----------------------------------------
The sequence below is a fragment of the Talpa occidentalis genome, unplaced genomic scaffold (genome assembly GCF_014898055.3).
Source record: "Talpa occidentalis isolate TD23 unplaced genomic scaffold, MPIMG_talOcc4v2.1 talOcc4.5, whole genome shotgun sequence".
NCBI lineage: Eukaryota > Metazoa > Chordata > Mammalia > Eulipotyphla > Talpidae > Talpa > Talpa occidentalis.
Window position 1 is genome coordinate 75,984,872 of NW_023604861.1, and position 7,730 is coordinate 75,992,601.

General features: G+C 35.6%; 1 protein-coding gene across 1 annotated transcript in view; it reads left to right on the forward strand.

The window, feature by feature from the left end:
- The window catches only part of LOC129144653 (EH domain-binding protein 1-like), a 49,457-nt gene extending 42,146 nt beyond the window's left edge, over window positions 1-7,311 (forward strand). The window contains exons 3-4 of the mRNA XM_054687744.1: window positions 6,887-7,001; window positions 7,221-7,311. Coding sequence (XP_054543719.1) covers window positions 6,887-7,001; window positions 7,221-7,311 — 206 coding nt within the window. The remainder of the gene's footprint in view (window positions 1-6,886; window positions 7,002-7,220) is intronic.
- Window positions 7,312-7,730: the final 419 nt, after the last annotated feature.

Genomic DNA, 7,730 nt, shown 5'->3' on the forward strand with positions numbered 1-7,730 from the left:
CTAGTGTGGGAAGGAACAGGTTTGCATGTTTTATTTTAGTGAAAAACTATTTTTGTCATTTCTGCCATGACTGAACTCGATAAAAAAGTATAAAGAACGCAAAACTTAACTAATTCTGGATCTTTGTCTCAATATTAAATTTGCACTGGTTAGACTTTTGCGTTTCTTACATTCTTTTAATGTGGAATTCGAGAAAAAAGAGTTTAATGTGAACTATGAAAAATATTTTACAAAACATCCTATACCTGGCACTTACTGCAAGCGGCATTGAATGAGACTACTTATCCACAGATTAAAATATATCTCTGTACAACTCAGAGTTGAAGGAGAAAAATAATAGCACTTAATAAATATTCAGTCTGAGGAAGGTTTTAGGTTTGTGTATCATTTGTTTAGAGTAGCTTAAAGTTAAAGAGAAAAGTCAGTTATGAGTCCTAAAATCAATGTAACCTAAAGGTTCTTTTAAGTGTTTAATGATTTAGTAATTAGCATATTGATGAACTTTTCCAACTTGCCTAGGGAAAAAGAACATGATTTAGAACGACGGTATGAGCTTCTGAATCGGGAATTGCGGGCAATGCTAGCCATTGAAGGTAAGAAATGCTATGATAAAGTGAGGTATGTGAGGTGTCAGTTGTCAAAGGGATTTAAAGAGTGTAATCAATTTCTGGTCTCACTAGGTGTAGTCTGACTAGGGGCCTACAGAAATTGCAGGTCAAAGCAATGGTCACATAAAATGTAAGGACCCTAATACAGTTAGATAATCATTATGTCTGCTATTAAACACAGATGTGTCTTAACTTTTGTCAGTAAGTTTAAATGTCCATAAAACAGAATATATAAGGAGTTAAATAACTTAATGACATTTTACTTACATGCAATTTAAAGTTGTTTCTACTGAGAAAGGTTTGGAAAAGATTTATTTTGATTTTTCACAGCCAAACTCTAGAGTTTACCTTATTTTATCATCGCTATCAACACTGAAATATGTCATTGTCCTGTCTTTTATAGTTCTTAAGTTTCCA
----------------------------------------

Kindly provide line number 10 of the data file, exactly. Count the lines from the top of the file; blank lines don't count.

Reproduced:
CTAGTGTGGGAAGGAACAGGTTTGCATGTTTTATTTTAGTGAAAAACTATTTTTGTCATTTCTGCCATGACTGAACTCGATAAAAAAGTATAAAGAACGCAAAACTTAACTAATTCTGGATCTTTGTCTCAATATTAAATTTGCACTGGTTAGACTTTTGCGTTTCTTACATTCTTTTAATGTGGAATTCGAGAAAAAAGAGTTTAATGTGAACTATGAAAAATATTTTACAAAACATCCTATACCTGGCACTTACTGCAAGCGGCATTGAATGAGACTACTTATCCACAGATTAAAATATATCTCTGTACAACTCAGAGTTGAAGGAGAAAAATAATAGCACTTAATAAATATTCAGTCTGAGGAAGGTTTTAGGTTTGTGTATCATTTGTTTAGAGTAGCTTAAAGTTAAAGAGAAAAGTCAGTTATGAGTCCTAAAATCAATGTAACCTAAAGGTTCTTTTAAGTGTTTAATGATTTAGTAATTAGCATATTGATGAACTTTTCCAACTTGCCTAGGGAAAAAGAACATGATTTAGAACGACGGTATGAGCTTCTGAATCGGGAATTGCGGGCAATGCTAGCCATTGAAGGTAAGAAATGCTATGATAAAGTGAGGTATGTGAGGTGTCAGTTGTCAAAGGGATTTAAAGAGTGTAATCAATTTCTGGTCTCACTAGGTGTAGTCTGACTAGGGGCCTACAGAAATTGCAGGTCAAAGCAATGGTCACATAAAATGTAAGGACCCTAATACAGTTAGATAATCATTATGTCTGCTATTAAACACAGATGTGTCTTAACTTTTGTCAGTAAGTTTAAATGTCCATAAAACAGAATATATAAGGAGTTAAATAACTTAATGACATTTTACTTACATGCAATTTAAAGTTGTTTCTACTGAGAAAGGTTTGGAAAAGATTTATTTTGATTTTTCACAGCCAAACTCTAGAGTTTACCTTATTTTATCATCGCTATCAACACTGAAATATGTCATTGTCCTGTCTTTTATAGTTCTTAAGTTTCCA